In 2008, Cadbury and Schweppes separated their chocolate and beverage businesses. Today, Cadbury produces gum, candy, and, of course, chocolate, operating in over 60 countries with a workforce of over 50,000 employees and thousands of suppliers. Their chocolates are beloved by millions worldwide, making Cadbury a household name in the chocolate industry.

Target Audience of Cadbury

Cadbury’s appeal knows no bounds; it captivates people of all ages and backgrounds. Yet, the company pinpoints particular groups based on various factors like age, location, and lifestyle preferences.

In terms of age, Cadbury caters to everyone – kids, teens, adults, and seniors. Each group finds something special in Cadbury’s offerings, whether it’s the playful packaging for kids, trendy treats for teens, or timeless classics for adults and seniors.

Geographically, Cadbury’s reach extends worldwide, with a strong foothold in places like the UK, Australia, India, and South Africa. They’re also expanding into emerging markets like China and Brazil, where premium chocolates are gaining popularity.

Psychologically, Cadbury targets those who seek joy and indulgence. Their chocolates are synonymous with celebrations and happiness, making them a go-to choice for special occasions and moments of sharing.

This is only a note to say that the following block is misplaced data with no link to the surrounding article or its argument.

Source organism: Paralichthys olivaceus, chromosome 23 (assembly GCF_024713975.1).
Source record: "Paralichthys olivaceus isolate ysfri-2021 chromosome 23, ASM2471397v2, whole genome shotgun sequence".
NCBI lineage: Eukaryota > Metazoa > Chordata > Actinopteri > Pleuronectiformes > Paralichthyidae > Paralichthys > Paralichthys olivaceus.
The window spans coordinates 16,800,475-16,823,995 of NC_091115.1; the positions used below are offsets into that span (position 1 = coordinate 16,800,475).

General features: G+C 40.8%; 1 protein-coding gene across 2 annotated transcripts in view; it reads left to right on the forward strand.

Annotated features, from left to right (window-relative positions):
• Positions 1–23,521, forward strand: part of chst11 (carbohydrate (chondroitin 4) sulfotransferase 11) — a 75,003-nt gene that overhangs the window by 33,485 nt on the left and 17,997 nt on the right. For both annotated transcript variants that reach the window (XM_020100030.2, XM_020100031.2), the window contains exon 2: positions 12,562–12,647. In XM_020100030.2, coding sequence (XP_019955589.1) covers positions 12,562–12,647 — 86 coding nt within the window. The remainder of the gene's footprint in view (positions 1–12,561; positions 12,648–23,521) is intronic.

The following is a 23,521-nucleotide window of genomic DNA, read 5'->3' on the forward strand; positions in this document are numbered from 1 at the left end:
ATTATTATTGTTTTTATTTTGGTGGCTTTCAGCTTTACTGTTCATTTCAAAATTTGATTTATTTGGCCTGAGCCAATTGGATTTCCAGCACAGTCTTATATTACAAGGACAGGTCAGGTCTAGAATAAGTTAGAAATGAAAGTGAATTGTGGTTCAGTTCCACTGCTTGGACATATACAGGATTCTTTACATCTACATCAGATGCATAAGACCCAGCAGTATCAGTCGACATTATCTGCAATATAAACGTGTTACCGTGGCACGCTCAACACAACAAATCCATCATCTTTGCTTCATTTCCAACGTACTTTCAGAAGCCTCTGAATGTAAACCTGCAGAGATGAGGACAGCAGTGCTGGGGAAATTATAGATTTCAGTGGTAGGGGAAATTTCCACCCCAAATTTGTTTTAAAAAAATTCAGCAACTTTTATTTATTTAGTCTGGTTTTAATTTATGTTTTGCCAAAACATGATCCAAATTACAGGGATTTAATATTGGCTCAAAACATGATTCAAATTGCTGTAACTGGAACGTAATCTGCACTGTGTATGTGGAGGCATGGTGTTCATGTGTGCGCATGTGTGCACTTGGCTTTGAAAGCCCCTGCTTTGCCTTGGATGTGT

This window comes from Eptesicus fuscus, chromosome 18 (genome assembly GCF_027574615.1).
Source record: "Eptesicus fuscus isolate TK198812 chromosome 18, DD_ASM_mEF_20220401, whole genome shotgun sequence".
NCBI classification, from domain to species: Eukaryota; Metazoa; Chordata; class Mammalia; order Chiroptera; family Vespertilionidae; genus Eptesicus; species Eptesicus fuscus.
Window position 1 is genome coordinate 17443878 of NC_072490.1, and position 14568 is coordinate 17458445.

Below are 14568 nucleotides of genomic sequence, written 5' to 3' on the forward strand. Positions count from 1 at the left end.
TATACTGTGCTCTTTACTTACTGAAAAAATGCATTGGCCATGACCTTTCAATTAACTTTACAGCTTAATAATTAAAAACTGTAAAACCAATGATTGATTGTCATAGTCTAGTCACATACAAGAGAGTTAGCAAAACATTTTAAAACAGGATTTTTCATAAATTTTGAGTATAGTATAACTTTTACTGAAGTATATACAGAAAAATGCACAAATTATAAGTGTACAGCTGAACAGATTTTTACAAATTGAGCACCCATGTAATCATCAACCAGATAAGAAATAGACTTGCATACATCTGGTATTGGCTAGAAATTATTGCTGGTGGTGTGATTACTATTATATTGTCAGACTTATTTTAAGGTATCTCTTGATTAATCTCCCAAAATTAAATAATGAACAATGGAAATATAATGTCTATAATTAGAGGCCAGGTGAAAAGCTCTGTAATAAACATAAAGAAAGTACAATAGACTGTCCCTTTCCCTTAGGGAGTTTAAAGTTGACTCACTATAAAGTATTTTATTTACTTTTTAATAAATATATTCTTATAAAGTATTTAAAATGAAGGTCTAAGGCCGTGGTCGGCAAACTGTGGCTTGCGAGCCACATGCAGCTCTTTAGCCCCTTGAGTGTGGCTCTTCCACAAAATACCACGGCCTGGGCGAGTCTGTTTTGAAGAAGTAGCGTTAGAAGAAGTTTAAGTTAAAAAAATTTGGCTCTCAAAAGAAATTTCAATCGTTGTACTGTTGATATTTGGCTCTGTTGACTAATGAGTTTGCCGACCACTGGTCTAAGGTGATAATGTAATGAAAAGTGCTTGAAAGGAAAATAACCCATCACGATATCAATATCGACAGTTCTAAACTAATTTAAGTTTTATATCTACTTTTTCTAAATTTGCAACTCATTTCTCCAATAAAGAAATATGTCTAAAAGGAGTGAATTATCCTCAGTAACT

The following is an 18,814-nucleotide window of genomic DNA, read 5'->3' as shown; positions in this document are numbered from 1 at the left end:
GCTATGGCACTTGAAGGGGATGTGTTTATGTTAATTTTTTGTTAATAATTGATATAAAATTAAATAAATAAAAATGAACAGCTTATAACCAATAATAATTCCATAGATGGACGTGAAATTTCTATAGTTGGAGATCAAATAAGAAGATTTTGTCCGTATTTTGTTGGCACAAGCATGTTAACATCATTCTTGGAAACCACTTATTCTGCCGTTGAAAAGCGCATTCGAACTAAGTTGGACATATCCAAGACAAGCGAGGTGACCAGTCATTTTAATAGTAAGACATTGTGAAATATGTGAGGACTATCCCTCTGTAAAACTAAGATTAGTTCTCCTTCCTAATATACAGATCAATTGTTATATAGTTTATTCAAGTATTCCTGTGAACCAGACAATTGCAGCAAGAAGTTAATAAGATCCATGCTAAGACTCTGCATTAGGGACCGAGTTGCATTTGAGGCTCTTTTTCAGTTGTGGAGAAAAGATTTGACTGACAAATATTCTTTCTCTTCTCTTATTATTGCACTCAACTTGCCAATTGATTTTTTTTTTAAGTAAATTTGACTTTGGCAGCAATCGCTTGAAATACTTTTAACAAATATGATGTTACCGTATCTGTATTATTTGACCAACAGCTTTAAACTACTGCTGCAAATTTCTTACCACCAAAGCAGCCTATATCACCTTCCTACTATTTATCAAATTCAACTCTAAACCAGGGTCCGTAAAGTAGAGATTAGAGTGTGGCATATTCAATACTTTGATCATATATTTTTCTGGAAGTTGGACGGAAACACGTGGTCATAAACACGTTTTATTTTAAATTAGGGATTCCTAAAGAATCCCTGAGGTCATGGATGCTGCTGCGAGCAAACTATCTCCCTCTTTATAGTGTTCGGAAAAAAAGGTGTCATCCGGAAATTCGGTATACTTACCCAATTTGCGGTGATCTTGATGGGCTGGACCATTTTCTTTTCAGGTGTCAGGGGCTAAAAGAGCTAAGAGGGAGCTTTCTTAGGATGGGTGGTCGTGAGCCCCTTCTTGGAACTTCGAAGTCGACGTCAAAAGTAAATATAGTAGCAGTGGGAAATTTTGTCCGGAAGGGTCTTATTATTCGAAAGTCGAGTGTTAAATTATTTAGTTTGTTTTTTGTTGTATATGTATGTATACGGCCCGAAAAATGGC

Additionally, Cadbury addresses specific consumer needs, like health-conscious individuals and those with dietary restrictions, by offering options like low-sugar and gluten-free treats.

In essence, Cadbury’s diverse and inclusive approach ensures there’s something delightful for everyone. Their success lies in understanding and catering to the unique preferences of different age groups, regions, and consumer segments, making them a beloved brand worldwide.

Let’s break it down further by looking at who each product is meant for based on age.


Product offerings


Dairy Milk, BournVita, 5 Star, Fuse, Tang


Silk, Celebrations, Ice Creams


Bournville, Temptation, Celebrations, Ice Creams

Cadbury’s Marketing Strategies: Creating Moments of Joy

Cadbury India is a famous company known for its clever marketing. They’ve run some memorable campaigns that have really stuck in people’s minds and helped boost sales.


Cadbury owes its remarkable success to its trailblazing marketing approaches. From the timeless “Cadbury Dairy Milk” campaign to the recent “Free the Joy” initiative, the company has consistently led the pack in inventive and captivating marketing endeavours. Cadbury’s advertising efforts have transcended mere promotion to become ingrained in popular culture, with many of its commercials achieving viral status.